Poetry Week

Bet you didn’t realise it was Poetry Week, did you? That’s because i) poetry-related events tend to pass most people by without notice; and ii) it’s only at my house, or more specifically, in my brain. Yes, it’s a self-declared Poetry Week in which I undertake to gather together the fragments of the many poems-in-progress (PIPs?) scattered here and there on my computer and my desk and in the dusty corners of my mind. I’m reading at Perth Poetry Club next Sunday and am weary of cracking open my little book Cleanskin to read the same poems over and over.

So I hereby resolve to complete one new poem a day between now and then. I know I can do this because I have so many poems that are ‘almost there’, that need just that final push of commitment to bring them to completion. And I’ve been resisting it – partly because I have a lot of other things going on and partly because bringing something to completion implies a sort of satisfaction with its final shape, a letting go I’ve found myself reluctant to participate in. It’s not quite a lack of confidence; though it can be confronting to declare something ‘finished’, laying it open to review, I don’t think that’s it in this case. I think it has more to do with enjoyment of the process. I like the openness of a poem in process, of the sense of possibility. Once it’s done, it’s done, and it feels like a kind of abandonment, a shutting down of the process of exploration and association I find so appealing.

But I often find too, that some of what is shut down breaks off the original poem to form its own work. And this can’t happen until the first poem is formed. So in that sense, failing to bring a poem to completion means forestalling the beginnings of the others. So somehow, in a circular fashion, I’ve managed to co-opt the basis of my resistance into a justification for its defeat. How very tricksy of me.

Today’s project will be ‘Welcome Stranger’, which is the closest to completion of any of my fragments. So I’m easing my way in and will report back in a few days, when I have some poems to show for my labours.

For now, I leave you with this:66f1a-fridgepoetry

It’s fridge poetry, which was one of my Christmas presents, and to which, via the crafty goodness of magnetic sheets, permanent marker, and a sharp knife, we have added our own personal touches – family names, idiosyncratic phrases, specific buzzwords and so on, but also, unexpectedly, hyphens. Did you know there are no hyphens in fridge poetry? Clearly these kits are not put together by poets! Any poet knows that hyphens are absolutely essential. I didn’t realise how essential they are to me until I started trying to make poems without them.  In fact, I’ve been going over some of my work and noticing how ubiquitous hyphen-based compounds are. In looking at just four short poems, I’ve found:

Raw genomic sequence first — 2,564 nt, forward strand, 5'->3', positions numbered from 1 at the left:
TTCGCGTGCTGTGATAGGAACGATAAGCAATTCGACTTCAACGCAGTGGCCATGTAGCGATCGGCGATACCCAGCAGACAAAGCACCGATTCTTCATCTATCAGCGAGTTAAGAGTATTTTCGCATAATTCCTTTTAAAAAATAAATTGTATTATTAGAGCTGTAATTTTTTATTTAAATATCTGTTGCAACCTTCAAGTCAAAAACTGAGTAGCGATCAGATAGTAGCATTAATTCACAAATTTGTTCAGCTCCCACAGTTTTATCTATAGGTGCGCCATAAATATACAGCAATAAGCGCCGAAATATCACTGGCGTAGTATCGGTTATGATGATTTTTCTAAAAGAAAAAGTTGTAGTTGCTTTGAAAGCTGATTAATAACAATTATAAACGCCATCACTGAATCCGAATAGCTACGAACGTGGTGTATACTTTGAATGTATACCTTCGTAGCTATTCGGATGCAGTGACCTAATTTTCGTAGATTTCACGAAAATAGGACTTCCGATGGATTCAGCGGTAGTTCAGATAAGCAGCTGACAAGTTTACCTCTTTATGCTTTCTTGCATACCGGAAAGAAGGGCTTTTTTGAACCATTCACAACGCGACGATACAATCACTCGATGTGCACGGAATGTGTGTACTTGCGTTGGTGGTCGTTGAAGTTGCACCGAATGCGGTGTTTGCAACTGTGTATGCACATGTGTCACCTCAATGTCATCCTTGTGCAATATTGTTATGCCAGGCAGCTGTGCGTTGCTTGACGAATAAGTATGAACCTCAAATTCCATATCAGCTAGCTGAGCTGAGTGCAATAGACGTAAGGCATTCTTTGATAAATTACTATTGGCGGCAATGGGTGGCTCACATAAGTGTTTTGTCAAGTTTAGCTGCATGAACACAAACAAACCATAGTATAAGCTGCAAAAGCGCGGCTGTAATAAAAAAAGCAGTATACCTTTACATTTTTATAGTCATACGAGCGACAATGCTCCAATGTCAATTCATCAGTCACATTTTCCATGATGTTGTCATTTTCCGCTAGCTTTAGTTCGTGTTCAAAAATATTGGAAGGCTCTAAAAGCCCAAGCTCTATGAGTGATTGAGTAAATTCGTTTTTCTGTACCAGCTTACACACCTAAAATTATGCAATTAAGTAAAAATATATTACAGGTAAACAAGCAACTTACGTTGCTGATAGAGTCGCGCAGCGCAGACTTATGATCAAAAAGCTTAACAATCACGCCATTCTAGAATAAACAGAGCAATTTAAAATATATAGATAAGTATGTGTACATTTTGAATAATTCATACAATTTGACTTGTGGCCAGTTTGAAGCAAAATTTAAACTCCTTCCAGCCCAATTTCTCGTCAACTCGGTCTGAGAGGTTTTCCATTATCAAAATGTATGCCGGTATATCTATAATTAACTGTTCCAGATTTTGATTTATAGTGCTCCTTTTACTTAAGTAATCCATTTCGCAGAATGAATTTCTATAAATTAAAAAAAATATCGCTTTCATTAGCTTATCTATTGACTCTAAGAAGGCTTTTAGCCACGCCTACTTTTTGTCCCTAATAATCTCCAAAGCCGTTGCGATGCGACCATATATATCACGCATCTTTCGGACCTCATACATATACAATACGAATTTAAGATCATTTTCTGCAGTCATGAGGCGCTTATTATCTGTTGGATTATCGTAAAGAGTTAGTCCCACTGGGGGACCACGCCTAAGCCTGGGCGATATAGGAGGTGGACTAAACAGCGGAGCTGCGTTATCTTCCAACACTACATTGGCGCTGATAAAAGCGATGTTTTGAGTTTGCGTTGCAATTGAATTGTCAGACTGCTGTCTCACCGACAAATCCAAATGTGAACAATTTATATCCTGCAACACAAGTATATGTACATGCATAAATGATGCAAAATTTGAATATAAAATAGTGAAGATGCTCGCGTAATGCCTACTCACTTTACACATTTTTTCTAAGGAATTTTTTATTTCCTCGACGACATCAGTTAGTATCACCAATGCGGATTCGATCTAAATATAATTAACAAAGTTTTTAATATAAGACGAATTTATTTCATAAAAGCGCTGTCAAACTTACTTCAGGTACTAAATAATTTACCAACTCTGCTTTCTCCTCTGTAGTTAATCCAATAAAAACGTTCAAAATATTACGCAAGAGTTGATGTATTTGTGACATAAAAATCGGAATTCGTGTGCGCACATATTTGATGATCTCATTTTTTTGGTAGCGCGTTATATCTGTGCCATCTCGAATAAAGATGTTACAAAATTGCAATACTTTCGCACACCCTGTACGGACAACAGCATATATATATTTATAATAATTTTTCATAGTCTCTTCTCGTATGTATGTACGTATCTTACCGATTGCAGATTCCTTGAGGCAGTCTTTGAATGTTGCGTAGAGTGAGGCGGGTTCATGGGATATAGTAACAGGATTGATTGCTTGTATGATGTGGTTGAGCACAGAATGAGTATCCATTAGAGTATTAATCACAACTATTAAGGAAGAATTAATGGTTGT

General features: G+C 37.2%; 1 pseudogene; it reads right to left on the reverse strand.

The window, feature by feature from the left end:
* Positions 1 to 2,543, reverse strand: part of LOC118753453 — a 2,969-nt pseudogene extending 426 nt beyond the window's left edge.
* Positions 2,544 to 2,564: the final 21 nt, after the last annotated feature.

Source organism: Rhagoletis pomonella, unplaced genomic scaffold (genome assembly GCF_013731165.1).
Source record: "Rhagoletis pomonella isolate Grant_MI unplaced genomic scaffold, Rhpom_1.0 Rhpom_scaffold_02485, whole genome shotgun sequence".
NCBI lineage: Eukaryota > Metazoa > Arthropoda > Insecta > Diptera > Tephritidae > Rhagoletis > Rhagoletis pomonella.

moth-dust
flesh-wounded
rock-cheeks
stalled-dead
squeeze-box
snake-slick
far-flung
star-strung
night-young
wave-drunk
salt-spray
sand-stagger

Maybe I overuse hyphens? Maybe they are a crutch of sorts? It’s eye-opening to find things in your work you weren’t aware of. And interesting to think about the ways in which you can adopt a kind of formula, a set of pre-choreographed moves, without really thinking about it. Good to become aware of these things so you can write against that lazy grain and open your work up in new directions.

Poets Elisa Gabbert and Mike Young have a funny, and somewhat confronting, article about this entitled “41 Moves in Contemporary Poetics”. Thanks to Andrew Burke for the link.

3 thoughts on “Poetry Week

  1. Squib

    I've recently been putting words on paint swatches (I've decided they will go in a large glass lab beaker like some sort of rainbow word experiment that might just blow up!). That way, as well as a word I get a colour and a weird colour name such as Pink Fable or Eskimo Wonder. However it does feel a bit like stealing when I take them from Bunnings

    You're writing 1000 words a day AND a poem? Don't tell me that!

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  2. Meg McKinlay

    Milk Bunnings for all freebies possible, I say. Paint names are a world unto themselves, aren't they? I always wonder who comes up with them. Do you have a beaker? It seems like the kind of thing one would have to seek out. I don't suppose Bunning stock such things, either.

    I do like your idea. Do you have any plans as to what you might do with it?

    If it's any consolation, today I have failed miserably on both word count and poem. Now I'm wondering whether I should cut myself some slack or try and catch up tomorrow.

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  3. squib

    I just needed a place to store words. Really there should be a drawer for them just as there are for knives and forks and GLAD Wrap

    I'm getting a beaker from a lab shop. I know I could use any old container but I have my heart set on a beaker

    Veg out, go on!

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